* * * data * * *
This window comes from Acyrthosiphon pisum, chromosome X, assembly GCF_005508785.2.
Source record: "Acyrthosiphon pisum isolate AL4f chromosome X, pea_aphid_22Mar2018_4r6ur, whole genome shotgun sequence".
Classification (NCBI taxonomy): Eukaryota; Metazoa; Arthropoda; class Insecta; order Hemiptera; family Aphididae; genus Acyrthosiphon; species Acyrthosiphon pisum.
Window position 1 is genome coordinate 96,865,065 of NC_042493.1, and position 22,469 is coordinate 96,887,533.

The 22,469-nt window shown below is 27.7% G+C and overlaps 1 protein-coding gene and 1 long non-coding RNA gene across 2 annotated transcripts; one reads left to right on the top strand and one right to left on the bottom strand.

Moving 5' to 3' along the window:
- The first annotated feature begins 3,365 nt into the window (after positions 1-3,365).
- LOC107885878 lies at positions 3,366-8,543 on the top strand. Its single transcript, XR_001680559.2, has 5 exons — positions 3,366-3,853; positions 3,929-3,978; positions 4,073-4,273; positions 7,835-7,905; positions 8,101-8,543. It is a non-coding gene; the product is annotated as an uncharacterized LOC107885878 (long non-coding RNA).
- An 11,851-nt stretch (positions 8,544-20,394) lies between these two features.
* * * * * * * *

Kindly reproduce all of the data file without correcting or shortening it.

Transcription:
This window comes from Acyrthosiphon pisum, chromosome X, assembly GCF_005508785.2.
Source record: "Acyrthosiphon pisum isolate AL4f chromosome X, pea_aphid_22Mar2018_4r6ur, whole genome shotgun sequence".
Classification (NCBI taxonomy): Eukaryota; Metazoa; Arthropoda; class Insecta; order Hemiptera; family Aphididae; genus Acyrthosiphon; species Acyrthosiphon pisum.
Window position 1 is genome coordinate 96,865,065 of NC_042493.1, and position 22,469 is coordinate 96,887,533.

The 22,469-nt window shown below is 27.7% G+C and overlaps 1 protein-coding gene and 1 long non-coding RNA gene across 2 annotated transcripts; one reads left to right on the top strand and one right to left on the bottom strand.

Moving 5' to 3' along the window:
- The first annotated feature begins 3,365 nt into the window (after positions 1-3,365).
- LOC107885878 lies at positions 3,366-8,543 on the top strand. Its single transcript, XR_001680559.2, has 5 exons — positions 3,366-3,853; positions 3,929-3,978; positions 4,073-4,273; positions 7,835-7,905; positions 8,101-8,543. It is a non-coding gene; the product is annotated as an uncharacterized LOC107885878 (long non-coding RNA).
- An 11,851-nt stretch (positions 8,544-20,394) lies between these two features.